Drivers in Some States Face Delays as Snowplow Drivers Quit Over Low Pay, Vaccine Mandates

Many states face snowplow driver shortages this holiday season as private competitors offer better pay and COVID-19 vaccine mandates drive some out of the job.

Transportation departments across the country have made statements for drivers to expect longer waits for streets to be cleared amid impending winter storms.

They cited a low nation-wide unemployment rate and increased demand for drivers with a Commercial Driver's License in other industries as reasons why more people might not be interested in taking on the job.

Barbara LaBoe, spokesperson for Washington state's Department of Transportation, said private companies are more flexible, being able to raise salaries and provide bonuses without having to get approval like state agencies do.

"Everyone's sort of competing for the same group of workers and private companies can often offer higher salaries than the state government," LaBoe said.

LaBoe added that Washington lost 151 snowplow drivers because they refused to comply with COVID-19 vaccine mandates.

Even with some states offering to pay for CDL training for any snowplow drivers they hire, these drivers would not be ready to begin by the time they will be most needed, as weather forecasts are predicting snow soon in states including Colorado, Utah, Nebraska, Iowa, Nevada and New Mexico.

Snowplow, Washington
More U.S. drivers could find themselves stuck on snowy highways or have their travel delayed this winter due to a shortage of snowplow drivers as some states are having trouble finding enough people willing to take the jobs. Above, a Washington Department of Transportation snowplow works on a stretch of eastbound Interstate Highway 90 on December 9, 2021, as snow falls near Snoqualmie Pass in Washington state. Ted S. Warren/AP Photo

The labor shortage and lingering concerns about the pandemic have left employers scrambling to find enough school bus drivers, waiters, cooks and even teachers. The shortage comes as the number of Americans applying for unemployment benefits dropped last week to the lowest level in 52 years and some are seeking a better work-life balance.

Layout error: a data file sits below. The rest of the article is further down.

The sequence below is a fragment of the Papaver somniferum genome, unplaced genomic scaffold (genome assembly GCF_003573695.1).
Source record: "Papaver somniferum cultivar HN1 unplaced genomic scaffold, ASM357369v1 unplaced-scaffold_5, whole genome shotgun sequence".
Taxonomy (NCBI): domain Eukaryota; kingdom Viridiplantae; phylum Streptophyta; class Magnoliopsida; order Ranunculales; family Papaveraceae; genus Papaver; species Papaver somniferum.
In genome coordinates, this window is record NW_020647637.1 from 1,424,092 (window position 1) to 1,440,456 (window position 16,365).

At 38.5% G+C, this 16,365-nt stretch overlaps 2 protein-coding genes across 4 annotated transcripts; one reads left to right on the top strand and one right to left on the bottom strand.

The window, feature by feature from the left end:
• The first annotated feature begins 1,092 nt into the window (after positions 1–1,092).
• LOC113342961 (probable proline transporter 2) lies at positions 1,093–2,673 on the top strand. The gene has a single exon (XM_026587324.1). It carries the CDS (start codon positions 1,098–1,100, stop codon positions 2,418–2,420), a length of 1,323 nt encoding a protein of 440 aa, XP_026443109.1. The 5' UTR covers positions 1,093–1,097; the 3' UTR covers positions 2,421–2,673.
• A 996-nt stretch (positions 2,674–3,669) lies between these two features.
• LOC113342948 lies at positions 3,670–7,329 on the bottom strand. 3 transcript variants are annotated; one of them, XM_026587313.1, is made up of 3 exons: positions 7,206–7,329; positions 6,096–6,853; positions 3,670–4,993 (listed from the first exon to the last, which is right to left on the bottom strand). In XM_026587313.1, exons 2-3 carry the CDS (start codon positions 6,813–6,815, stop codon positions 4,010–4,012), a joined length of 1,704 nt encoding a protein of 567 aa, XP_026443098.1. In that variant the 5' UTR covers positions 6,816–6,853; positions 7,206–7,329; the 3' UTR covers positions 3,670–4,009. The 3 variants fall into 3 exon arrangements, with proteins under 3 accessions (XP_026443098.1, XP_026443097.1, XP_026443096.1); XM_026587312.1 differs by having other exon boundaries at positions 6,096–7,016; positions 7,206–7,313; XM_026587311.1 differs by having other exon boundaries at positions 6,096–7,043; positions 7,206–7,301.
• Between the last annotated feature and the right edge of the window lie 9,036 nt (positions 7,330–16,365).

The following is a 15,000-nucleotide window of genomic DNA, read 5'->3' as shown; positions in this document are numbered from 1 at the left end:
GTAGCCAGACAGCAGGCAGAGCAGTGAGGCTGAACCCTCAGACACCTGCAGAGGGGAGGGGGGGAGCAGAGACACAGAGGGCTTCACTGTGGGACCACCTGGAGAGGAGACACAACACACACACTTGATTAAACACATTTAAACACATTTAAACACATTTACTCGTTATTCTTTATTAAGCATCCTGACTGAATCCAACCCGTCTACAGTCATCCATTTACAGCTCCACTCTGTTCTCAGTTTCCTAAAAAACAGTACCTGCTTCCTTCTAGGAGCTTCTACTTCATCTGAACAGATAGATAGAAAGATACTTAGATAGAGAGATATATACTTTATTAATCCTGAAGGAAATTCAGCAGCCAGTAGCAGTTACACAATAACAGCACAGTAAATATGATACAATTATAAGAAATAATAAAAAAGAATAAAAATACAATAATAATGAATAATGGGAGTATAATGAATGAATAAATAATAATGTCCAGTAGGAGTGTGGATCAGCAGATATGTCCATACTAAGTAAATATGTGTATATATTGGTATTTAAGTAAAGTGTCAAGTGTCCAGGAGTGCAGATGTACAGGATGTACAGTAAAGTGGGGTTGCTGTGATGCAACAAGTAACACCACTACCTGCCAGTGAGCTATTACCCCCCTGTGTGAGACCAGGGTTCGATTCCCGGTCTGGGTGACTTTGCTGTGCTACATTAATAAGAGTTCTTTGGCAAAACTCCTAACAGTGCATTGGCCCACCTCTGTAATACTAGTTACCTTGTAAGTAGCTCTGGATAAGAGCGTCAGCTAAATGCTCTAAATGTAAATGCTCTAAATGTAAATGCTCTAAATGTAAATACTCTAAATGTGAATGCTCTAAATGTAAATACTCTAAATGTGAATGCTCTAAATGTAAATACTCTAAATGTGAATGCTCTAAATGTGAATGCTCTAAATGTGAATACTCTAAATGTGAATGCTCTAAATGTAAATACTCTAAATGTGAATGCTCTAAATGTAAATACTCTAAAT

One of the main competitors for states seeking workers with a Commercial Driver's License are private trucking companies that have been raising driver pay, in some cases several times this year, to fill their own shortages and meet the increasing demand to move freight and clear supply chain bottlenecks.

Some snowplow drivers work year-round in highway maintenance jobs, while seasonal workers are hired to fill the additional shifts in the winter.

The shortage is leading states to make plans to shift mechanics and other full-time employees who have Commercial Driver's Licenses into plows, which can cause problems if a plow needs maintenance work and the mechanic is out driving.

In Washington, LaBoe said some roads and mountain passes will be closed longer than usual during and after significant storms and some roads may not receive the same level of service.

Brief or isolated storms won't cause problems in most states, in part because departments can move drivers and equipment around based on the weather forecast.

"If we have a series of storms over several days or if it hits the whole state at once, (the shortage) is going to become more evident because we don't have as deep a bench," LaBoe said.

Washington is still short about 150 seasonal and full-time workers, but things have improved since October when it was short 300 workers.

Even if states are able to hire drivers with commercial licenses, they still have to train them to run a snowplow and load the truck with salt and sand before learning a route.

"When you're plowing the road you need to know where the bridge abutment is and where the expansion joints are so you don't hook that with a plow," LaBoe said.

Pennsylvania is short 270 permanent positions and 560 temporary ones, but the Department of Transportation said that doesn't mean the roads will be treacherous this winter.

"Our goal is to keep roads safe and passable rather than completely free of ice and snow," said Alexis Campbell, spokesperson for the Pennsylvania Department of Transportation. The roads will be cleared once the snow stops, she said.

Snowplow drivers are devoted to their jobs, understanding their work is critical to the safety of the traveling public and to emergency responders, said Rick Nelson director of the winter maintenance technical service program for the American Association of State Highway and Transportation Officials.

Still, he understands convincing newcomers "to be out there in the worst conditions" can be difficult.

Nelson said the shortage means states will be shifting resources when they can and making sure roads are clear during times of peak demand while "you try to recruit, get out there and beat the bushes and convince folks that jumping in a plow in the middle of the night at Christmastime is a good career choice."

The Associated Press contributed to this report.

Snowplow driver, Colorado
States from Washington to Pennsylvania have reported a shortage of snowplow drivers ahead of multiple snowstorm forecasts. Above, Chris Vigil prepares his snowplow for operation as forecasters predict the first snow of the season to sweep over Front Range communities December 9, 2021, at the Colorado Department of Transportation shed in Castle Rock. David Zalubowski/AP Photo